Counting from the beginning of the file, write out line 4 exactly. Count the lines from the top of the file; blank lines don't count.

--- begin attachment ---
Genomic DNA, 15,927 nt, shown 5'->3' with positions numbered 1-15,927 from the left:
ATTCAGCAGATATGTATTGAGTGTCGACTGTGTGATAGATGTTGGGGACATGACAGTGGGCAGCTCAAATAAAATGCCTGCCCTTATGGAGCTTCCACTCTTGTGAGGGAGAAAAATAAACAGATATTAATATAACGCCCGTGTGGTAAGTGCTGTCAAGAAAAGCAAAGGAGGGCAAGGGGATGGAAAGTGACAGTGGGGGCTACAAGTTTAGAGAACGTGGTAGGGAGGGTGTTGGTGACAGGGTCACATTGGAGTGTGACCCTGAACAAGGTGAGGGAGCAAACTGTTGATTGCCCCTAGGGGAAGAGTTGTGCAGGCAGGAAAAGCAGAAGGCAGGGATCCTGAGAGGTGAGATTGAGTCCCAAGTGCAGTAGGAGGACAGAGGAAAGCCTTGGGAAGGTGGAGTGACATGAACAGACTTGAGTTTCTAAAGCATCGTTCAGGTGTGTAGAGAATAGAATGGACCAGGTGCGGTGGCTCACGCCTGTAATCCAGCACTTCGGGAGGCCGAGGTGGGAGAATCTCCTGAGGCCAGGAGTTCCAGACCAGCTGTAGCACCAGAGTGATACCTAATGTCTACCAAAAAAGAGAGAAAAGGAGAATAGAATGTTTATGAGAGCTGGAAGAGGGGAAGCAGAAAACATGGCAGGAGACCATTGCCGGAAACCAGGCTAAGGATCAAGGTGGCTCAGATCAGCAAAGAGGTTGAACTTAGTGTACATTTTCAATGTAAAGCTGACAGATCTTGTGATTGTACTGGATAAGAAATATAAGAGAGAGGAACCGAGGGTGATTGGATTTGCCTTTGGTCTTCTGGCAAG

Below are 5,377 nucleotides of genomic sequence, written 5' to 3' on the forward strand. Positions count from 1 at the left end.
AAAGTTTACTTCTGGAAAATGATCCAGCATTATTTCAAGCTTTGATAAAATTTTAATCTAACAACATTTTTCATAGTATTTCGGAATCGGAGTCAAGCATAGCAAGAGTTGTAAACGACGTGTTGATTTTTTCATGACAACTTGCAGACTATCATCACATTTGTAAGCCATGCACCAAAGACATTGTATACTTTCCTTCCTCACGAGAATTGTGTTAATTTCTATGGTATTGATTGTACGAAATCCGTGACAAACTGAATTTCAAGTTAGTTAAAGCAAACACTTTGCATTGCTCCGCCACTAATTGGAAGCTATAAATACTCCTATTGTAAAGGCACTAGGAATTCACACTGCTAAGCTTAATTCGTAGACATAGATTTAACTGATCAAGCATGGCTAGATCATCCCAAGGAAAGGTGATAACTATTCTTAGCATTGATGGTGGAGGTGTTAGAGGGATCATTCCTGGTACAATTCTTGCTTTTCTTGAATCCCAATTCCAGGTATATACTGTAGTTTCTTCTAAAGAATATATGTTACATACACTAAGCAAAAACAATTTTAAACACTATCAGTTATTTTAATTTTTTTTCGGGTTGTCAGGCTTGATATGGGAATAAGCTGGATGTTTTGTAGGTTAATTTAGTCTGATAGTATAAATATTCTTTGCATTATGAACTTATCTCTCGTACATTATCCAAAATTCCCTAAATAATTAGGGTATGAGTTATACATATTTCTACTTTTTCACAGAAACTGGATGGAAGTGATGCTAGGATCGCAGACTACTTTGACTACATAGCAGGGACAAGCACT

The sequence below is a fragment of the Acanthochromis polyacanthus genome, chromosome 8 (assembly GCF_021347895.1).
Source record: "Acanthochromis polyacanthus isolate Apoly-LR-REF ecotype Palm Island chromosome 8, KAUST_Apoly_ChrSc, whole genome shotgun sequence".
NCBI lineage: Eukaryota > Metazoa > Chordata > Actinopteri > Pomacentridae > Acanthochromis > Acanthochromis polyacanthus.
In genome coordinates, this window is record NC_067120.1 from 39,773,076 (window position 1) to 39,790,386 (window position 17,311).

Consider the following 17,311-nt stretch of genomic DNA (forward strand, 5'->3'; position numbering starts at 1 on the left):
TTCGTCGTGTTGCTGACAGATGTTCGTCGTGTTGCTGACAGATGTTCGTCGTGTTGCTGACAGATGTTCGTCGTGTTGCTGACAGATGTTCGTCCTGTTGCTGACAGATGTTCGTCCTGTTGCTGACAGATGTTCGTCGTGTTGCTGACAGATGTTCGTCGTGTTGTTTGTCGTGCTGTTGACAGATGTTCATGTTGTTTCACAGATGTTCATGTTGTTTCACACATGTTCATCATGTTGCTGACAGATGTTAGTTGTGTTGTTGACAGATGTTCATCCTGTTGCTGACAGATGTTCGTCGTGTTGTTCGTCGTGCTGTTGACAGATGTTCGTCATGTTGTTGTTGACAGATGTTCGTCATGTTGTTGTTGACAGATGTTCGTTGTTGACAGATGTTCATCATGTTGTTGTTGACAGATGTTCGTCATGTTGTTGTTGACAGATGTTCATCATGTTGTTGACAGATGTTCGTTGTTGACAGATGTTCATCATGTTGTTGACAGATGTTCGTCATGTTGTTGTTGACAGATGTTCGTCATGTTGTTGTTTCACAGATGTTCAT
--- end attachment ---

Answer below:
AAAGTTTACTTCTGGAAAATGATCCAGCATTATTTCAAGCTTTGATAAAATTTTAATCTAACAACATTTTTCATAGTATTTCGGAATCGGAGTCAAGCATAGCAAGAGTTGTAAACGACGTGTTGATTTTTTCATGACAACTTGCAGACTATCATCACATTTGTAAGCCATGCACCAAAGACATTGTATACTTTCCTTCCTCACGAGAATTGTGTTAATTTCTATGGTATTGATTGTACGAAATCCGTGACAAACTGAATTTCAAGTTAGTTAAAGCAAACACTTTGCATTGCTCCGCCACTAATTGGAAGCTATAAATACTCCTATTGTAAAGGCACTAGGAATTCACACTGCTAAGCTTAATTCGTAGACATAGATTTAACTGATCAAGCATGGCTAGATCATCCCAAGGAAAGGTGATAACTATTCTTAGCATTGATGGTGGAGGTGTTAGAGGGATCATTCCTGGTACAATTCTTGCTTTTCTTGAATCCCAATTCCAGGTATATACTGTAGTTTCTTCTAAAGAATATATGTTACATACACTAAGCAAAAACAATTTTAAACACTATCAGTTATTTTAATTTTTTTTCGGGTTGTCAGGCTTGATATGGGAATAAGCTGGATGTTTTGTAGGTTAATTTAGTCTGATAGTATAAATATTCTTTGCATTATGAACTTATCTCTCGTACATTATCCAAAATTCCCTAAATAATTAGGGTATGAGTTATACATATTTCTACTTTTTCACAGAAACTGGATGGAAGTGATGCTAGGATCGCAGACTACTTTGACTACATAGCAGGGACAAGCACT